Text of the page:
Models can be a great way to test building structures and if your thinking of constructing a geodesic dome building a paper model first is a great way to run through the construction process. First download the geodesic paper model plans then follow these simple instructions to assemble your dome model:
After downloading and printing the dome plans, (you will need to print 8 copies to have enough panels for your dome) cut each triangle at the red dotted line. You should have 45 panel ‘A’ triangles and 30 panel ’B’ triangles.
Now fold all the edges along the black lines to form tabs on each side, these will be used to glue the panels together.
Glue together the panel ‘A’ triangles to form 5 hexagons and 5 half hexagons. Glue the remaining panel ‘B’ triangles to form 6 pentagons
Now glue five pentagons to the five half hexagons alternately, (see diagram below) then glue the five hexagons in the space between each pentagon and finally place the last pentagon in the top.
You should now have a finished dome like the diagram below, don’t forget to glue your model to a stiff peace of card. I’ve drawn a red line to show the glue lines between pentagon and hexagon panels.
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You forgot to mention that this model is a 3/8 dome if you add another 30 triangles (the ones that make hexagons) around the base you can turn the model into a 5/8 3v dome.
Jonny Spence and Graeme Brown Third Year Architecture Students built a paper dome model as part of a city center design project.
Great job Guys!
Where do the "eighths" come from?
It`s a 3v 4/9 and with the extra bottom row .. a 3v 5/9 :)
the mixup with eights and nines in third frequency are very common. Many of my educated clients (am manufacturing domes for living) are pointing out the fact that there are 9 segments. The common cause of this is the UK and US system employing "halves" to state the size, volume etc. Would it soud right to pronounce "4/9th of an inch"? it's just comfortable to use quarters, eights etc...
and if we are going to calculate the real ratio, we'll end up with 2/5 and 3/5 respectively (talking of a sphere)or 0.4 and 0.6 in Europe... Never the less the dome remains itself, no matter how you call it. and the only relevant information is the tensegrity!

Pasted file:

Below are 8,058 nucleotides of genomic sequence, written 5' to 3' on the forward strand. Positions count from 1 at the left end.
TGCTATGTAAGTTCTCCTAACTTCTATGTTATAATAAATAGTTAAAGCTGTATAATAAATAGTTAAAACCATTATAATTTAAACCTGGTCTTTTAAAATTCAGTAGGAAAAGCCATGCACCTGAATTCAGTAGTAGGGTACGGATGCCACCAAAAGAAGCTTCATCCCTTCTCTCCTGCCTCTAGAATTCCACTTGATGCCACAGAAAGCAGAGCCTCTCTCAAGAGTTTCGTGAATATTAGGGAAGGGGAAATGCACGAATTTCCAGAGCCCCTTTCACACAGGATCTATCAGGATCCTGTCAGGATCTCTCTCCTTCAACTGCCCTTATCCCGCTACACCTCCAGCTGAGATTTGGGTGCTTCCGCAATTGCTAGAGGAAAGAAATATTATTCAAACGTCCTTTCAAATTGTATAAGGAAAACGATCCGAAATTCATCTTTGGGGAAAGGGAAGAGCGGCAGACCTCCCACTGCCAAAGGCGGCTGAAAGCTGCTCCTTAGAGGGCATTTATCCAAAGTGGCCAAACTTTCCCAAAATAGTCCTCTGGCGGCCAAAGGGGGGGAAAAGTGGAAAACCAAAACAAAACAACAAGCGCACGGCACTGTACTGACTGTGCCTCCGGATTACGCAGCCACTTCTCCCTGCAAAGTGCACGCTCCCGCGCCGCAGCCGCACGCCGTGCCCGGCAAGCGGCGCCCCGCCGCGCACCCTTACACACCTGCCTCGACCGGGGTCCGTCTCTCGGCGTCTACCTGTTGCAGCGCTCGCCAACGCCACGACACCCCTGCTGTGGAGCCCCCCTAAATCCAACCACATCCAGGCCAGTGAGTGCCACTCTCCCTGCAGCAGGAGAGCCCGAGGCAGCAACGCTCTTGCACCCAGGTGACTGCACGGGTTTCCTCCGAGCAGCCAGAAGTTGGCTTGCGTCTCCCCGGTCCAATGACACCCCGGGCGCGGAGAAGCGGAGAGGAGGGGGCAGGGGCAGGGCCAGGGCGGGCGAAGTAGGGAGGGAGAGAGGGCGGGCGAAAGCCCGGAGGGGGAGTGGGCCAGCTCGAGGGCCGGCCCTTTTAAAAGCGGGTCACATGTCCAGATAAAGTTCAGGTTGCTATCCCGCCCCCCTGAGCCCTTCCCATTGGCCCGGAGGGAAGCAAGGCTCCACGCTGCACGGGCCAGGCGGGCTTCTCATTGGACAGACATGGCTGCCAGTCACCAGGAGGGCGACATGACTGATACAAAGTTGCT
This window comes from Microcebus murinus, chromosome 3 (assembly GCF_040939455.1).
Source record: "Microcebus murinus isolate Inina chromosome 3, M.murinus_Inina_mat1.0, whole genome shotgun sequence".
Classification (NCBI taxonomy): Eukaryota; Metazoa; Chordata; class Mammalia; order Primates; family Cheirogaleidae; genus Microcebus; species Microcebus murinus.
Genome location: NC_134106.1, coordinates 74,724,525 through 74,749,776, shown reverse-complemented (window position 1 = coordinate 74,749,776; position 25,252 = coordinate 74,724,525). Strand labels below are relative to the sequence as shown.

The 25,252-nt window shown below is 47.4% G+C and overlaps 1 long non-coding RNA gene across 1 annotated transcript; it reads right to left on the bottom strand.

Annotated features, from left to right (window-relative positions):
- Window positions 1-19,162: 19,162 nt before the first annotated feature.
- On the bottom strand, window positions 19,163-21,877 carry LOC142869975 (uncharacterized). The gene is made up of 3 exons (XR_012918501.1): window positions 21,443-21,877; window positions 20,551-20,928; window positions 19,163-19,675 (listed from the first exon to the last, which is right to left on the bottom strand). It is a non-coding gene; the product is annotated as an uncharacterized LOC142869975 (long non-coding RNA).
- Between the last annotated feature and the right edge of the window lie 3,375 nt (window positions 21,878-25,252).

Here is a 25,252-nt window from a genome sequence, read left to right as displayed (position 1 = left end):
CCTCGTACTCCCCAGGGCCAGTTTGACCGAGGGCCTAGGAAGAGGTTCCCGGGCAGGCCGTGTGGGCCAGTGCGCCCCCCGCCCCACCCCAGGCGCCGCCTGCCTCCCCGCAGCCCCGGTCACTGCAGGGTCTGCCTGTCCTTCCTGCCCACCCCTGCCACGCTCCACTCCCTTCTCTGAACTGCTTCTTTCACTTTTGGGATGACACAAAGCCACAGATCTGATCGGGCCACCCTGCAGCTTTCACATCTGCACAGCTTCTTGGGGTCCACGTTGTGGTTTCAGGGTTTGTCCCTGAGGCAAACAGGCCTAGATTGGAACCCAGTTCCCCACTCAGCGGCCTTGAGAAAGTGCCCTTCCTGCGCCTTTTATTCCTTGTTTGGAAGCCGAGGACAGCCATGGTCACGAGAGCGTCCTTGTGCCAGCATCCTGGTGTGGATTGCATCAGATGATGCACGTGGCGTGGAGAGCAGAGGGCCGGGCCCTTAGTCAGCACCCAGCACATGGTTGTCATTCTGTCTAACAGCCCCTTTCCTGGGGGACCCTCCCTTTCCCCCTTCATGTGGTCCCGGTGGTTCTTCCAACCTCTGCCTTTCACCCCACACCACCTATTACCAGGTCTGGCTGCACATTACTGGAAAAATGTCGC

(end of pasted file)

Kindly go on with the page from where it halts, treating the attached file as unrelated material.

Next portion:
THANK YOU SO MUCH!!! I built the dome and got an A+ on my project!!!!!!!!!!! YAY!!!!!
i copied the template in word, then enlarged it onto A1 card and its massive!also got an A in a graphics project, my model looked like a giant compaired to the others =)
this method is far too complicated. too many sections involved, although it can be done, there are more simpler ways of constructing a dome. the whole point of the geodesic dome is that its easy to construct, this method will get you thinking other wise.
Love the design - can you tell me the finished diameter please?
Love the idea alot am looking for a project to do this summer was thinking of a dome shed. Still trying to figure out all the angles anyone got any hints/help of places to go to get more info of the topic?
I figured why build PART of this when I can just build the WHOLE SPHERE! I think it turned out pretty sweet!
That looks great!
I'm going to try and build a dome as a piece for my twain set in the basement...
is very nice for residential complex.
Hi .. Is it possible to simply add half hexagons and full pentagons to the base run to make a bigger model? Thanks
I want to build this geodesic dome and show in this site.
Thanks this page helped lots with my project on the domes
the only way this could have been easier is if it made itself!
Thank you so much for this great info!
I used these triangle to create an image of a complete dome where as many triangles as possible were connected from the beginning, to minimize the cutting and glueing: troja.ath.cx/~zond/images/dome.svg
Thanks for your model! The triangles themselves will help me construct a geodesic dome out of gingerbread! :D
@Martin, thanks for the svg file. really cut down my time to build the dome using modelling board. :)
One problem I foresee is how to attach the plastic or plastic-type membrane to the struts/triangles. Can you suggest the recommend methods please?
I just wanted to let you know that this project was a HUGE success in my classroom. We had three groups construct their own domes (I mixed the card stock colors so all the domes would be multicolored and all the pieces would be easier to discern). We then went on to create a playground size dome from rolled paper struts (butcher paper rolled around broom sticks, paper punch, machine screws, washers and nuts. The students were able to climb inside of the huge dome and have their pictures taken for the yearbook. HUGE SUCCESS!
I am re-creating the lesson plan for an Applied Math conference that I'm attending tomorrow. Thanks again.
This activity worked very well in the Middle School curriculum. Thank you for sharing!
Where can I download the net?
Thank you so much from us both! Needed a dome for our project of the Hagia Sophia! Worked great!! Thanks again!!
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